Repair Stations: is the Ides of March or is the FAA in the midst of a Part 145 sweep?
Random Actions precipitated by Ides of March
Or conscious FAA campaign to enforce Part 145
The FAA is moving towards a kinder, gentler Enforcement Policy; emphasizing compliance and reducing the significance of punishment. As John Duncan explained early in this transition:
“Over the past three decades, the organization has changed dramatically as it adopted and adapted to new technology, Duncan said. Yet the culture stayed the same. That culture reinforced the thinking that inspectors should “know everything about everything,” he said, but added, “That’s a failed concept.”
It was expected that the movement to the new regime would take time and that the field might resist this change in their job description. Further, there have seen a few actions which did not seem to fit the new more understanding profile.
Below is the 3rd major FAA action against a Part 145 entity in March. Is this a pattern of reverting to the old Penalization days or just the random fate of the Ides of March?
[ History of March 15: it was the date for a number of significant religious observances. In Roman business practices it became a date on which creditors demanded payments on debts. Then in 44 BC, it bumped up in historical significance when Julius Caesar was assassinated. The Emperor was stabbed to death at a meeting of the Senate, led by Brutus and Cassius.]
The most recent FAA Part 145 action a revocation:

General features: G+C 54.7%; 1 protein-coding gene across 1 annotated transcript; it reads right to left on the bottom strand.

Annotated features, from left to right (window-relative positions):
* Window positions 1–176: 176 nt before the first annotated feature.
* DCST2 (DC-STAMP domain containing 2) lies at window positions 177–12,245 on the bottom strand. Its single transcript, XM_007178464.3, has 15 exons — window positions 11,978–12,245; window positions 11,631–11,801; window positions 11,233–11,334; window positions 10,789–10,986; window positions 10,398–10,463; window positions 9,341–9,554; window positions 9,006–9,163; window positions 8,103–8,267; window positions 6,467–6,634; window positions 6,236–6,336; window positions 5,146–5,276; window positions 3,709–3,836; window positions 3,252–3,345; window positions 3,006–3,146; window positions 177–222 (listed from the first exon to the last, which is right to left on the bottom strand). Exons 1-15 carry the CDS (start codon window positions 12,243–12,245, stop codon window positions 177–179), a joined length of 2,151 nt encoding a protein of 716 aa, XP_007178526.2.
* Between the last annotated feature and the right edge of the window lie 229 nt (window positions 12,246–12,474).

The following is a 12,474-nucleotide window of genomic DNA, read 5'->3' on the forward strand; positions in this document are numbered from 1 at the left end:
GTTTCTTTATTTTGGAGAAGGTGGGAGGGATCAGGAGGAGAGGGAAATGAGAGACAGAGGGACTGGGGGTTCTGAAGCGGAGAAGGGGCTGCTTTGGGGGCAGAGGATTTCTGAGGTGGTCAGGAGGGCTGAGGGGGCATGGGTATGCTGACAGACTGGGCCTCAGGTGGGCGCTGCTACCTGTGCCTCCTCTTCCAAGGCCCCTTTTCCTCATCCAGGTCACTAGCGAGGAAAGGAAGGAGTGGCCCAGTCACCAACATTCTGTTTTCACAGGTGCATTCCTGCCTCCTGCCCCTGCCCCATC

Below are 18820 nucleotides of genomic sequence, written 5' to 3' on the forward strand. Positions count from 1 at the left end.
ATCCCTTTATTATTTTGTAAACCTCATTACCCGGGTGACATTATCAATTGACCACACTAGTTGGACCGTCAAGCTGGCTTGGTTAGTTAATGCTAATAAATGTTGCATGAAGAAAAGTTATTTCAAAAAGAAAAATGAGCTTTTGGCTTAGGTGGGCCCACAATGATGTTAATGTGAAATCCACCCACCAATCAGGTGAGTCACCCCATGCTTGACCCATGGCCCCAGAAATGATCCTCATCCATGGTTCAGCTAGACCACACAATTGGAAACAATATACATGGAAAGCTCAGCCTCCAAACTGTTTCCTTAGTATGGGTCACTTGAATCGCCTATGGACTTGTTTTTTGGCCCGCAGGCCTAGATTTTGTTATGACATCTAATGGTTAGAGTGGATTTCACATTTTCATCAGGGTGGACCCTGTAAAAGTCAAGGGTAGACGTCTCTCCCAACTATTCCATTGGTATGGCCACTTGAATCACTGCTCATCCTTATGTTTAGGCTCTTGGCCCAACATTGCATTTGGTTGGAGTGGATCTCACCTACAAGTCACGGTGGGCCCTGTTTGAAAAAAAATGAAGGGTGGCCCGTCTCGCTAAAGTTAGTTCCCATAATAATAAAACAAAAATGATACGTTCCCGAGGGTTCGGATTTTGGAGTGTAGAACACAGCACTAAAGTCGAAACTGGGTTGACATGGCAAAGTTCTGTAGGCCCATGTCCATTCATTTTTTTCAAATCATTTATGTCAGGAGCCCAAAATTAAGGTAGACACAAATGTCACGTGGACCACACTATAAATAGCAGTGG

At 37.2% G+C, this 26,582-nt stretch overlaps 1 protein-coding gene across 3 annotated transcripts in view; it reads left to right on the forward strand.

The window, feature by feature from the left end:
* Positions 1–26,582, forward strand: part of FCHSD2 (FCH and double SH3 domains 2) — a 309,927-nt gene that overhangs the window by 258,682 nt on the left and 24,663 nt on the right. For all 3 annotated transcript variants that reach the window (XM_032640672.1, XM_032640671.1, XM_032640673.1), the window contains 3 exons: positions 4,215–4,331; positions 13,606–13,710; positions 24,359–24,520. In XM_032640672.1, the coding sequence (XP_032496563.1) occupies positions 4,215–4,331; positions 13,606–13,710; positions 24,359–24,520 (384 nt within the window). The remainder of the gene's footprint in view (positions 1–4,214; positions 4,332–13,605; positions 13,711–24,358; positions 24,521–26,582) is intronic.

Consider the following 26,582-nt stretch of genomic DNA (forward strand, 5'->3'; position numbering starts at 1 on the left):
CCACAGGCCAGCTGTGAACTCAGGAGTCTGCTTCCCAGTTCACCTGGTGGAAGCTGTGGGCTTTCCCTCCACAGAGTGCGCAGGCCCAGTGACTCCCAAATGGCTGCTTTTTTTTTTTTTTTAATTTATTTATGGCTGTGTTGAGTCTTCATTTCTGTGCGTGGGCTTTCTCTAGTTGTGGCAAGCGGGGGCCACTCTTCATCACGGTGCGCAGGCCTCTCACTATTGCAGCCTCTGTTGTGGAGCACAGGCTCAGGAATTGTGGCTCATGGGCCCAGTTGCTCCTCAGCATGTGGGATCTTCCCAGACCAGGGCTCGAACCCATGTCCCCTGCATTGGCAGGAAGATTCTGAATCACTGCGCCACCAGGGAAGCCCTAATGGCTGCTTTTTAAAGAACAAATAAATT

…FAA has issued an Emergency Order of Revocation against Aviation Technologies, of San Antonio, Texas, for falsifying maintenance records. The FAA alleges that between July 2015 and October 2017, a non-certified individual who was not an employee of Aviation Technologies performed work on a variety of aircraft parts. This person then contacted Aviation Technologies to provide paperwork certifying that the work was completed in accordance with Federal Aviation Regulations. During an investigation, FAA inspectors determined that Aviation Technologies issued documents stating that it had performed maintenance on approximately 89 aircraft parts, even though the company had never seen, inspected or observed the alleged maintenance performed on those parts. The FAA further alleges that the parts were sold for installation on transport category civil and foreign aircraft, creating potentially unsafe conditions. The parts included control surfaces, thrust reverser components and other safety critical components. The FAA worked with Aviation Technologies to have all of the parts recalled.
The FAA press release indicates that Aviation Technologies has surrendered its certificate. However, there is NO INDICATION on its website that its Part 145 certificate.
Is this a pattern of FAA putting the Part 145 sector under scrutiny?
Paperwork, data and other details are common to all three cases. It is not clear whether there have been meetings between the FAA and the certificate holders about what would be in compliance? Have there been differing opinions as to what the FARs require and the absence of any resolution forced the Revocations?
- the Ides of March cast its magical marking on these Repair Stations
- there are three Part 145s with significant problems
- the FAA may be reducing its enthusiasm for the new Compliance postures
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